Like Linnes, Mott was impressed with the care.
“I observed staff being respectful and appropriate with the patients and in general people were making progress, but slowly,” Mott said in an interview.
Mott said she didn’t expect the patients from Washington to remain at Brookhaven forever, but she wasn’t alarmed that their stay extended from months to years. “I never anticipated that they’d be back home to the state of Washington quickly,” Mott said. “These were people with multiple needs, complex needs, very severe limitations or deficits.”
If anything, the fact the Washington patients stayed in Oklahoma so long was, from Mott’s perspective, a commentary on the lack of brain injury care back home. “We have a long ways to go to offer the full spectrum of needed services for people with traumatic brain injury in the state,” Mott said.
The final flight
The final patient to go to Brookhaven departed Washington aboard an air ambulance flight in February 2017. A couple of months later, Dr. Shanna Johnson, a rehabilitation specialist with Washington’s Medicaid program began to look more closely at the Brookhaven patient charts.
“I started seeing things that didn’t make sense to me,” said Johnson, who had recently been promoted into more of an oversight role.
As she studied the patient charts she realized most of the patients were receiving one-to-one care and were scheduled for multiple hours of therapy per day.
“So then I started being like, ‘Why are we sending these chronic patients to acute, inpatient rehab in another state?’” Johnson said.
As Johnson continued to review the patient charts she discovered something else.
“Nobody was ever being discharged, and there was no discharge plan,” Johnson said.
That’s when Johnson said she realized the state had a problem.
As she explained in a March email to her bosses, “There is no process for discharging post-acute patients ... which is resulting in length of stays months longer than necessary which is driving up the cost of care at this facility.”
Johnson noted that the state was paying Brookhaven $1,000 a day, per patient while a skilled nursing facility back home would cost $200 a day.
It turned out, the patients at Brookhaven had slipped between the cracks of two massive state agencies—Washington’s Health Care Authority, which runs the Medicaid program, and the Department of Social and Health Services which manages long-term care.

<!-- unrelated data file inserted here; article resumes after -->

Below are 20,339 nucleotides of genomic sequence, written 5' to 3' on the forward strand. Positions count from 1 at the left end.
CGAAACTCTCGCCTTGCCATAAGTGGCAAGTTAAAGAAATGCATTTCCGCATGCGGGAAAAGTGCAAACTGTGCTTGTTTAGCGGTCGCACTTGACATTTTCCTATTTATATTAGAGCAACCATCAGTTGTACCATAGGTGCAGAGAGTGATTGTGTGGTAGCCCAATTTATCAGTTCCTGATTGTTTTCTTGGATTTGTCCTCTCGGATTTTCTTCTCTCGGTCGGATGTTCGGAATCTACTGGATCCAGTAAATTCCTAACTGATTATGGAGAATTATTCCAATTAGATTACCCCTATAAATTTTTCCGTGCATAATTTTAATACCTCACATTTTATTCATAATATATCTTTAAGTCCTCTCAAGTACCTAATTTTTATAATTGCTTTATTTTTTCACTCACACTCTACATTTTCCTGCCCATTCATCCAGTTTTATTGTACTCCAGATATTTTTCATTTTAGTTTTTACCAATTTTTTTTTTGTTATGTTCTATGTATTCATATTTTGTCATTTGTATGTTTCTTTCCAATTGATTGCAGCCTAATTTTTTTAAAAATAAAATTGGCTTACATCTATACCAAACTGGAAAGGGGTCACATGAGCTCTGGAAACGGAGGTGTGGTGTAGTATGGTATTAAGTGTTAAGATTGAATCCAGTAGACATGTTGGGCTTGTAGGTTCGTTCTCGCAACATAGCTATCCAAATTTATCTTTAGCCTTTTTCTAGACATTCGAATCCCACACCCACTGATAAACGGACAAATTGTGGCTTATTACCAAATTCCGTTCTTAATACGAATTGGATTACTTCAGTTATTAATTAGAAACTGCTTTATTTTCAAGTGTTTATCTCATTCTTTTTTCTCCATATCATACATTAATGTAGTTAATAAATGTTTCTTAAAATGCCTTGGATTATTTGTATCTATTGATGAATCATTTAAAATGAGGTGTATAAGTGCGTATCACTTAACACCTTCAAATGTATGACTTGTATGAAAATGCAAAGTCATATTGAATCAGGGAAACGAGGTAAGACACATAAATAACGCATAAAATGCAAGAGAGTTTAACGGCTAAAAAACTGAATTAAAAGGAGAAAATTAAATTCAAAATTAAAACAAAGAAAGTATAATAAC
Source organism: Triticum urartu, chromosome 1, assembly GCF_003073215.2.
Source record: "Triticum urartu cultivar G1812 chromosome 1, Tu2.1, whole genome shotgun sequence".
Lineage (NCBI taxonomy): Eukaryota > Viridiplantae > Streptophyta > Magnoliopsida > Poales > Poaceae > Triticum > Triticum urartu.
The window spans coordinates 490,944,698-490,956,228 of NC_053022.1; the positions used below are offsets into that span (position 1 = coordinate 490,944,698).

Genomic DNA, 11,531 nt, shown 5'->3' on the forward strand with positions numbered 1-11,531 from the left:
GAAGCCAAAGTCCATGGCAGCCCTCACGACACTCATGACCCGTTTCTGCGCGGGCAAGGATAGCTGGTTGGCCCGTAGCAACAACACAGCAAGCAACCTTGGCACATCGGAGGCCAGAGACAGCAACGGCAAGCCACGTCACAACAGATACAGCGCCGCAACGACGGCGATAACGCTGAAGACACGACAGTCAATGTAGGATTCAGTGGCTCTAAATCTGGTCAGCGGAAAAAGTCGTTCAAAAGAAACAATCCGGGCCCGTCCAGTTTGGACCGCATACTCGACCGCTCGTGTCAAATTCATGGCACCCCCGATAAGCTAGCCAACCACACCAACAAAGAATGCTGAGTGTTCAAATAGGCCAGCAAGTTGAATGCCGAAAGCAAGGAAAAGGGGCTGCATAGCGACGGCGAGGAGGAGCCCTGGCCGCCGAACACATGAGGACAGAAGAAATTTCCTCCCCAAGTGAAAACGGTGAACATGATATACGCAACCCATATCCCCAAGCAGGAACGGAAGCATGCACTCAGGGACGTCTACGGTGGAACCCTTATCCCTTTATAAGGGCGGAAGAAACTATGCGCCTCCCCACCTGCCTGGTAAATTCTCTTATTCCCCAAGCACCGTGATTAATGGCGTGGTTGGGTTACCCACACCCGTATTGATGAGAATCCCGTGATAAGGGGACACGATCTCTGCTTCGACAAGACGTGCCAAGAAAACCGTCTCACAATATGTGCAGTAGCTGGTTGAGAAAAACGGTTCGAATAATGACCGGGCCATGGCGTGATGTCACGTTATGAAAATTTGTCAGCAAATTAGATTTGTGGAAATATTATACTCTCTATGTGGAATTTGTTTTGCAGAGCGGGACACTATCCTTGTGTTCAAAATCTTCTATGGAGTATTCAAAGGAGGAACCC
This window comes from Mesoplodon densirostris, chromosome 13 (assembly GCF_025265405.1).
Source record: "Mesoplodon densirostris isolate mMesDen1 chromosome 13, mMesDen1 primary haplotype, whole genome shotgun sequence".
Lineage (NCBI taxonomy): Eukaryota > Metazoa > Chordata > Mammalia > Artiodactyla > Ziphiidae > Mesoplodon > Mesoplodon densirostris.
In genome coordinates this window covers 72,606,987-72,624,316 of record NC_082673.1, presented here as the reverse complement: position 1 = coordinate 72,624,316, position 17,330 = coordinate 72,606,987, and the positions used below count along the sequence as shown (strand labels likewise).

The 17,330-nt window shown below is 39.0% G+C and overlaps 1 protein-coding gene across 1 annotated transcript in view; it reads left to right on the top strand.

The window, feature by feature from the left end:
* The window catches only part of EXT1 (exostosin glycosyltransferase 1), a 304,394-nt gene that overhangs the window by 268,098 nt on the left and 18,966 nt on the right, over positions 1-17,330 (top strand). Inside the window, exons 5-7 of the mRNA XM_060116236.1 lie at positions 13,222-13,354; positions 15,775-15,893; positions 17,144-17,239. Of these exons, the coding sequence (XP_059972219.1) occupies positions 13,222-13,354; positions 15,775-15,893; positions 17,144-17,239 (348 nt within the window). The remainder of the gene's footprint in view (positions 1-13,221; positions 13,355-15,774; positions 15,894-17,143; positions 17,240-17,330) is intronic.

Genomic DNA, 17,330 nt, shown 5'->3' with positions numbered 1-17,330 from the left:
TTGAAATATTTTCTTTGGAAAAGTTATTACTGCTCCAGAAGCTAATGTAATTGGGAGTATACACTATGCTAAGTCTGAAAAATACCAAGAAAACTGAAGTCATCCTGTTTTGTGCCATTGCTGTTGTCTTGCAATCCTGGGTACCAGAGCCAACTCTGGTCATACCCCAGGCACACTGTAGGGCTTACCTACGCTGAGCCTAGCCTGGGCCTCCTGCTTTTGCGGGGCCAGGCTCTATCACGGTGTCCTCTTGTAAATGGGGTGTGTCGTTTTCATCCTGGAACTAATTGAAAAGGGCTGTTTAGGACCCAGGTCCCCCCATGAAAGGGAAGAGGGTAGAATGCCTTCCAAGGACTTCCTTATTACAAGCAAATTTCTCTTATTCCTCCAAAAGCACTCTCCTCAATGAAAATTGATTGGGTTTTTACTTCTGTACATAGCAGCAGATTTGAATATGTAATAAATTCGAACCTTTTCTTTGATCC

In the end, it cost Washington’s Medicaid program more than $12 million to send the patients to Brookhaven.
By summer of 2017, getting the 11 remaining patients at Brookhaven back home to Washington had become a top priority at both agencies. But it wasn’t going to happen overnight.
That July, there was growing concern within the Health Care Authority about how long it was taking to develop a discharge plan.
“[T]his is money we should not be spending,” wrote a Medicaid official in an email obtained through a public records request. “What can we do to move this along?”
At the Department of Social and Health Services, the job of finding placements in Washington for the Brookhaven 11 had fallen to Betsy Jansen, a program manager in the Aging and Long-Term Support Administration who had a background in working with brain injury clients.
“My first reaction was surprise,” Jansen said of learning the state had 11 patients at Brookhaven. “And then my second was, ‘Why do we need to send people out of the state of Washington?’”
The first thing Jansen did was contact the families and guardians of the patients.
“Everybody wanted their loved one to come home, but didn’t quite know how to make that happen,” Jansen said.
In August of last year, Jansen and a colleague flew to Tulsa to evaluate all of the patients to find out what their needs were.